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. Last Updated: 07/27/2016

Cartoonists Open April Fools' Show

City Hall, showing a distinct lack of humor, did not want an exhibit of satirical cartoons at the Museum of the Contemporary History of Russia. But it need not have worried.

With the exception of every man's favorite political clown Vladimir Zhirinovsky depicted as a weathervane and Moscow Mayor Yury Luzhkov beaming out flatteringly as a sun rising up from the Christ the Savior Cathedral, few of the cartoons tackle political issues at the April Fools' Day exhibit that opened Monday.

There are biting cartoons attacking bureaucracy, greed and general political corruption, but individual targets are sorely lacking.

Instead, a typical cartoon, finding a grim humor from a far too realistic situation, is a Omar Godines drawing of a man eating a sandwich surrounded by a scattering of crows eager for some crumbs. Next to him, a man sips on a bottle of beer as a scattering of old ladies surround him eyeing the bottle as eagerly as the crows.

A cartoon from Sergei Tyunin, who won the award for the best work at the exhibit, shows a police officer stopping Jesus and checking his passport for registration.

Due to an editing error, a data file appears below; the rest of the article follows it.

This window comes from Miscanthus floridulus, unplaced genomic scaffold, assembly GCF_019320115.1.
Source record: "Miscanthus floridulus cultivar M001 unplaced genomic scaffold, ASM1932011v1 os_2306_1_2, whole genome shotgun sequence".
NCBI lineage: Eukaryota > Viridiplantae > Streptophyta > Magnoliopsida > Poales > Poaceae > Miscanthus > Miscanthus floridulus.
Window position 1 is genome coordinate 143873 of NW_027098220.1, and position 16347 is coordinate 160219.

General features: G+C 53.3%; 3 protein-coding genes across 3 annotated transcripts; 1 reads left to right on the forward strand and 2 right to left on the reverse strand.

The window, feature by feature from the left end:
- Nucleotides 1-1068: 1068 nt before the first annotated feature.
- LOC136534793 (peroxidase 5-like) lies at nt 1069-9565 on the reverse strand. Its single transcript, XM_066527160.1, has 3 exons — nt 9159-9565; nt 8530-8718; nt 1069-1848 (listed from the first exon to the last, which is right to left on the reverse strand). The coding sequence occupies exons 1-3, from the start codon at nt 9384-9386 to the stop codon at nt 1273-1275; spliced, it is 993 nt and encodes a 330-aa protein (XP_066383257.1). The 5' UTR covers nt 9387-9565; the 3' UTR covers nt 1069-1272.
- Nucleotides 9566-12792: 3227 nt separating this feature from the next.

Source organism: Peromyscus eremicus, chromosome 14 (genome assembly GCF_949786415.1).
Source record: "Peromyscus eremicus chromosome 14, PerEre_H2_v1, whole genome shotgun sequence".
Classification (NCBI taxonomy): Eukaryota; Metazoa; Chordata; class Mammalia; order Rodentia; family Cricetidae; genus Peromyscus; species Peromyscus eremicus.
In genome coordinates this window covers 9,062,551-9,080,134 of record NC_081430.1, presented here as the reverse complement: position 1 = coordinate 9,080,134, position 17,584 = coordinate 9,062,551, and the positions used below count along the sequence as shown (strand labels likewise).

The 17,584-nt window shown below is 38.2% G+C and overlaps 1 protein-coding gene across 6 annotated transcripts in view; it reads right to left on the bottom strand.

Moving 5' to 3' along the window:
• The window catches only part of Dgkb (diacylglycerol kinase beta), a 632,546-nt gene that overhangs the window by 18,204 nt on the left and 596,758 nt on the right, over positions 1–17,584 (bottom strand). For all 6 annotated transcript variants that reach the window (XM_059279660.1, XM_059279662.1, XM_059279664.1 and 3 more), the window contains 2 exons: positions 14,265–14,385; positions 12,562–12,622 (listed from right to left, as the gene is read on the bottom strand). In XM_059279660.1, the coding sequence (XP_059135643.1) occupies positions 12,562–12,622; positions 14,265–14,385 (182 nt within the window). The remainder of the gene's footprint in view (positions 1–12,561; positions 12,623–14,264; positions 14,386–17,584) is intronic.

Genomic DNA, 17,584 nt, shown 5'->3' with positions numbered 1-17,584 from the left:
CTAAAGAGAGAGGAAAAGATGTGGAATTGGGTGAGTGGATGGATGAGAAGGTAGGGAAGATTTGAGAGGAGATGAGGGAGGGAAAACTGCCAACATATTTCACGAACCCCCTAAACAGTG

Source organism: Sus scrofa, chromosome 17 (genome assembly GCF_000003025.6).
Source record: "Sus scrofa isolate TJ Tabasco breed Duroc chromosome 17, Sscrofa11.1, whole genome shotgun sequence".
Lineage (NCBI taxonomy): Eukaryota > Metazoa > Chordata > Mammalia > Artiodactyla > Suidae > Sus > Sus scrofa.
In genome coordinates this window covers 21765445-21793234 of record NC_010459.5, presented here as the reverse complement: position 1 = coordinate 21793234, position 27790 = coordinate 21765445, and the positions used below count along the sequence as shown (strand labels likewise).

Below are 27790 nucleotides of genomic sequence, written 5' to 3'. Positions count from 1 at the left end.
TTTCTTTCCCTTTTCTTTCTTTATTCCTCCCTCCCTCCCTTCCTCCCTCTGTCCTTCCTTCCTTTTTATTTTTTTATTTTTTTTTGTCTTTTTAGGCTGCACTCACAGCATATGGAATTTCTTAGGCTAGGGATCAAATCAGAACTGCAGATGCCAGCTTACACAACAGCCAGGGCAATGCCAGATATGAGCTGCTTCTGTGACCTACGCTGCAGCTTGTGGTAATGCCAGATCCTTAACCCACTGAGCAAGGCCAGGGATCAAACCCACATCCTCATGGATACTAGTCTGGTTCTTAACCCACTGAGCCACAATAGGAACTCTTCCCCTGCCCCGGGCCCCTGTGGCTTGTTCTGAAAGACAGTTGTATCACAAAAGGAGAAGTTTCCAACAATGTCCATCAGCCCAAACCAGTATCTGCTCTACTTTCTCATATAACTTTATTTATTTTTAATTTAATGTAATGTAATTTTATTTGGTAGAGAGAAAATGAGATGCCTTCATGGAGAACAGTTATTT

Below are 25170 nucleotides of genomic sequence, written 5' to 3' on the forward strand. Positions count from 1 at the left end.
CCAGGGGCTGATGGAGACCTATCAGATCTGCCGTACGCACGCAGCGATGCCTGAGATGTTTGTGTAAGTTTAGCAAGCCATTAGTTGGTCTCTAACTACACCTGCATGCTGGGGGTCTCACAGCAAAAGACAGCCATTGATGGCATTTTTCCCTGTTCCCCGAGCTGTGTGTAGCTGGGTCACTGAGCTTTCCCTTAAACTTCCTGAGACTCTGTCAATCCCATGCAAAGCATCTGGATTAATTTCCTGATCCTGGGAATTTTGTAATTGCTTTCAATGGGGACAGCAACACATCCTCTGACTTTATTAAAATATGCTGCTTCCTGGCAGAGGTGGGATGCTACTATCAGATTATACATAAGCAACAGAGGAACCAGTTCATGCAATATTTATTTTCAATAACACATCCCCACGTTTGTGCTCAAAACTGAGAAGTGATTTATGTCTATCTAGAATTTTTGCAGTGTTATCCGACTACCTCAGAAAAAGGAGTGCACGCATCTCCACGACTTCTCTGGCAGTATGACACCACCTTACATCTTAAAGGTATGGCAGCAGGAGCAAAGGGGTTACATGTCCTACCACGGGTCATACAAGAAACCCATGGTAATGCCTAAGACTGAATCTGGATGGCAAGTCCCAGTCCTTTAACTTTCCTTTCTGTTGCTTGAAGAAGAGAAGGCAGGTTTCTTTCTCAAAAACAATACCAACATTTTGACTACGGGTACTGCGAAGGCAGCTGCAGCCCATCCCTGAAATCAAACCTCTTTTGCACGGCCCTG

"The Second Coming is impossible in Russia because [Jesus] hasn't got registration," Tyunin said.

The exhibit of 300 works from 95 artists was opened by the country's most famous centenarian, caricaturist Boris Yefimov, 101.

Represented are modern cartoonists such as Andrei Bilzho of Kommersant, Kukso of Noviye Izvestia and formerly of The Moscow Times, and Petrovich, both of cartoon and restaurant fame.

A selection of Yefimov's work from the 1930s and from the most famous Soviet satirical magazine, Krokodil, is also on display. Many of the drawings are rather tame compared to the often vitriolic work he drew in the 1930s when the three-time winner of the Order of Lenin berated fascists, Trotskyists and so-called enemies of the people at the behest of the Communist Party and sometimes Stalin himself.

At the show, Yefimov was feted by a fan a few years younger than himself, Alexei Matveyev, a 76-year-old retired surgeon who brought along his collection of Yefimov cartoons and books that he had collected as a small child in the 1930s.

"Nobody drew better than him," said Matveyev, who wasn't very impressed with the exhibition. "I didn't like modern caricatures. I don't get them."

The exhibit runs until April 30.